The origins of the Carmel of Compostela: Mother Maria Antonia de Jesus

Mother Maria Antonia de Jesus was the foundress of the Carmel of Santiago de Compostela, as well as a great literary woman, being the first Galician Carmelite mystic and writer. In 2018 Pope Francis declared her Venerable.

Ana de la Esperanza i.c.d.-August 3, 2021-Reading time: 4 minutes
carmelitas Santiago

We move back in time to the 18th century, to surprise the protagonist of our story. Maria Antonia Pereira y Andrade (1700-1760) is between 27-28 years old. Although born in the place of O Penedo (Cuntis), now lives in the port city of Baiona, where she has married Juan-Antonio Valverde. They have two children, and like so many Galician men, her husband asks her to emigrate to the south of Spain to earn more money to raise their family's standard of living. He insists so much that María Antonia gives him permission, on the condition that he does not take too long to return home... 

Neither of them knew that this separation would be definitive, because God burst with force into the heart of Maria Antonia, who, being alone, began a life of intense prayer and piety.

One night he receives a mystical experience - the first, we could say - in which he hears the voice of the Crucified One before whom he is praying, who says to him: "Turn away from the occasion where you may offend me and follow me."

The burning of God's Love

Here another Maria Antonia is born, her life is marked by the burning of the Love of God which, igniting in her soul, also lights the fire of love of neighbor, the zeal for the good of souls, for the conversion of sinners and non-believers.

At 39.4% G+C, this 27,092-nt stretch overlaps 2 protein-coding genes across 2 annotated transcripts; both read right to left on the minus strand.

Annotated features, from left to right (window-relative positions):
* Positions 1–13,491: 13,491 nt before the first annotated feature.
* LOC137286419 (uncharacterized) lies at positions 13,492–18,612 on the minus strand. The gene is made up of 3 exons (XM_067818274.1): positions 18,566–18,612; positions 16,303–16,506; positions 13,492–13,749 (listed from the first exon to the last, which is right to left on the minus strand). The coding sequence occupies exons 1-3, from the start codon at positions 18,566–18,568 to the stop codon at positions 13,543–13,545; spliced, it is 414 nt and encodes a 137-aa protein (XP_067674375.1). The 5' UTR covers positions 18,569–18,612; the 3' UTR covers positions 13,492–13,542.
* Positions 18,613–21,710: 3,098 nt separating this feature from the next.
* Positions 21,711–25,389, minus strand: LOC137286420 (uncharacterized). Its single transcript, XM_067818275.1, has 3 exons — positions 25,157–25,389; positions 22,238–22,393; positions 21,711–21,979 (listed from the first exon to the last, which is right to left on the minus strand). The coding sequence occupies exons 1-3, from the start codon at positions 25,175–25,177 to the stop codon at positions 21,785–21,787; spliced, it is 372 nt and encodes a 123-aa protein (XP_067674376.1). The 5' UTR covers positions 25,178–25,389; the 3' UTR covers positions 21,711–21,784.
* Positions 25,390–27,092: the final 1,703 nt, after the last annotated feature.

God is "the Master within". that enlightens her. Maria Antonia is illiterate, so she always tries to discern everything with her confessor. She has a great light on obedience, so as not to fall into illusions of fantasy: she lets herself be discerned.

One day, while he was in his usual prayer, God made him a promise: "You will be the founder of a convent.". She wonders, like the Virgin at the Annunciation: "What will this be like?" Married, with two children, with her husband, who, although far away, continues to love each other...

"If you want me to have them, you bring them!"

God, however, is inspiring her to take a vow of chastity, he tells her that he wants her to have more children than the two she has, and the young Maria Antonia responds to him: "If you want me to have them, you bring them!". Up to thirteen girls from the village gathered together and were initiated into the spiritual life, prayer and frequenting the sacraments, all with great desires to become religious, although finally only three of them consecrated themselves to God.

The promise of the foundation of the convent in Compostela always hammered in his thoughts: Of what Order, where, how and when?

Driven by an inner motion, she asked her husband for permission to wear the habit of Our Lady of Mount Carmel, as devout women were accustomed to do (called "uncovered"). Later, the other three disciples, who would become religious like her, would do the same.

To the Virgin of Carmen